Stephen J. Schueler, M.D.

Overview Treatment specialist Home Care pain in adults pain in children warning signs Outlook Complications Underlying Cause Anatomy

Blisters Home Care

Home care for blisters includes:

  • Avoid activities that cause blisters.
  • Clean the blister gently with soap and water.
  • Apply a protective bandage over the blister.
  • Do not puncture a blister. This increases the risk of infection.
  • Care for a ruptured blister:
    • Clean the skin gently with soap and water.
    • Apply antibiotic ointment.
    • Apply a protective bandage over the blister.
  • Protect the skin from blisters:
    • Apply petroleum jelly to the skin.
    • Use foot pads to protect the skin.
  • Care for your feet:
    • Avoid footwear that places pressure on the foot.
    • Avoid shoes that are too small.
    • Avoid high-heeled shoes.
    • Break-in new shoes slowly.
    • Change shoes and socks when they become wet.

Blisters Pain in Adults

Medications commonly used to control pain and inflammation in adults with blisters include:

  • Acetaminophen decreases fever and pain, but does not help inflammation.
  • Adult dosing is 2 regular strength (325 mg) every 4 hours or 2 extra-strength (500 mg) every 6 hours.
  • Maximum dose is 4,000 mg per day.
  • Avoid this drug if you have alcoholism, liver disease or an allergy to the drug. See the package instructions.
  • Common brand names include Tylenol, Panadol, and many others.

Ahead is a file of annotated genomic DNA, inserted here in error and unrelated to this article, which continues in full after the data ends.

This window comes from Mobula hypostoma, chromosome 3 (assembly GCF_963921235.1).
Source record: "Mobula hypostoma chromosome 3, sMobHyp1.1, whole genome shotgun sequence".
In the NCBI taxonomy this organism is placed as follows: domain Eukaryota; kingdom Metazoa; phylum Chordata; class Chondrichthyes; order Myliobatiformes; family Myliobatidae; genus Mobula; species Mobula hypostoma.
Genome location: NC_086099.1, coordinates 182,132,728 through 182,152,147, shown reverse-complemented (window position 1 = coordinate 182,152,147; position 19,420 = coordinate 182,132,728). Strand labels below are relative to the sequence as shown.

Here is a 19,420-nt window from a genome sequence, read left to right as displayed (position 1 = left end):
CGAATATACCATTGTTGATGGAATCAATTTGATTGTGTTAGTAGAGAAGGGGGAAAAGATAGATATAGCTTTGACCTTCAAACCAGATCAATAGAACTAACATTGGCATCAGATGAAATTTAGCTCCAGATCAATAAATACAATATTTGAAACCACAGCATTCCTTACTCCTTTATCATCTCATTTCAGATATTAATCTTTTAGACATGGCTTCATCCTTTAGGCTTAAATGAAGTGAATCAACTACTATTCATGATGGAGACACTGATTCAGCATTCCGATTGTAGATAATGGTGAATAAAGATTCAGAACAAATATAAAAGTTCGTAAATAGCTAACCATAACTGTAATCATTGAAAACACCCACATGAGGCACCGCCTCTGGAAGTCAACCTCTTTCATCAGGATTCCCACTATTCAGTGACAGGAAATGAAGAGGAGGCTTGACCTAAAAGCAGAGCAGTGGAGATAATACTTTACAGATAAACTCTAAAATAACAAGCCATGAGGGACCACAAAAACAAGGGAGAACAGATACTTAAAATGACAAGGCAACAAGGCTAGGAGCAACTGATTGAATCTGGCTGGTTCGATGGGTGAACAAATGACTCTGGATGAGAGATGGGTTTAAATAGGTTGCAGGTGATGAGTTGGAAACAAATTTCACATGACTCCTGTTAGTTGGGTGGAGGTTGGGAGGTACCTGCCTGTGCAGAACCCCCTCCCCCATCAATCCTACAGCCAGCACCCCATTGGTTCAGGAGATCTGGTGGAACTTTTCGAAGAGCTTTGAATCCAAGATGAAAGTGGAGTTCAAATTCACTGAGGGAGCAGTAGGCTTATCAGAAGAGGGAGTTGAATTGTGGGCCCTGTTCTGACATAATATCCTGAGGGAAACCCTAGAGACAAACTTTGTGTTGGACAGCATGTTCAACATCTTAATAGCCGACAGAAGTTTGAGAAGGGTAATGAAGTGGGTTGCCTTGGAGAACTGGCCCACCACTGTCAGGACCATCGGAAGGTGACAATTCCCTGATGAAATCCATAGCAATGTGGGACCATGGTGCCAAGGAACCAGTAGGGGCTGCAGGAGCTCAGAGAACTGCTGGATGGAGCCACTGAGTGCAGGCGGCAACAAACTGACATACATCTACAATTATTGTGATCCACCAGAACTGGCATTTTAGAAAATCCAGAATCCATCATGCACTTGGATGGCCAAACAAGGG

NSAID Precautions

Blisters Pain in Children

Common medications used at home for pain and fever in children with blisters include:

Aspirin and most of the other nonsteroidal anti-inflammatory drugs (NSAIDS) are not used in children except under a doctor's care.

  • Acetaminophen decreases fever and pain, but does not help inflammation.
  • Dosing is 10-15 mg per kilogram (5-7 mg per pound) of body weight every 4-6 hours, up to the adult dose.
  • Do not exceed the maximum daily dose.
  • Acetaminophen products come in various strengths. Always follow the package instructions.
  • Avoid this drug in children with liver disease or an allergy to acetaminophen.
  • Common acetaminophen products include Tylenol, Panadol and many others.



Blisters Warning Signs

Notify your doctor if you have blisters and any of the following:

Continue to Blisters Outlook

Last Updated: Dec 2, 2010 References
Authors: Stephen J. Schueler, MD; John H. Beckett, MD; D. Scott Gettings, MD
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PubMed Blisters References
  1. Buchman JS. Blistering diseases of the skin. Clin Podiatr Med Surg. 1996 Jan;13(1):91-108. [8849935]
  2. Cotell S, Robinson ND, Chan LS. Autoimmune blistering skin diseases. Am J Emerg Med. 2000 May;18(3):288-99. [10830686]
  3. Diaz LA, Giudice GJ. End of the century overview of skin blisters. Arch Dermatol. 2000 Jan;136(1):106-12. [10632212]
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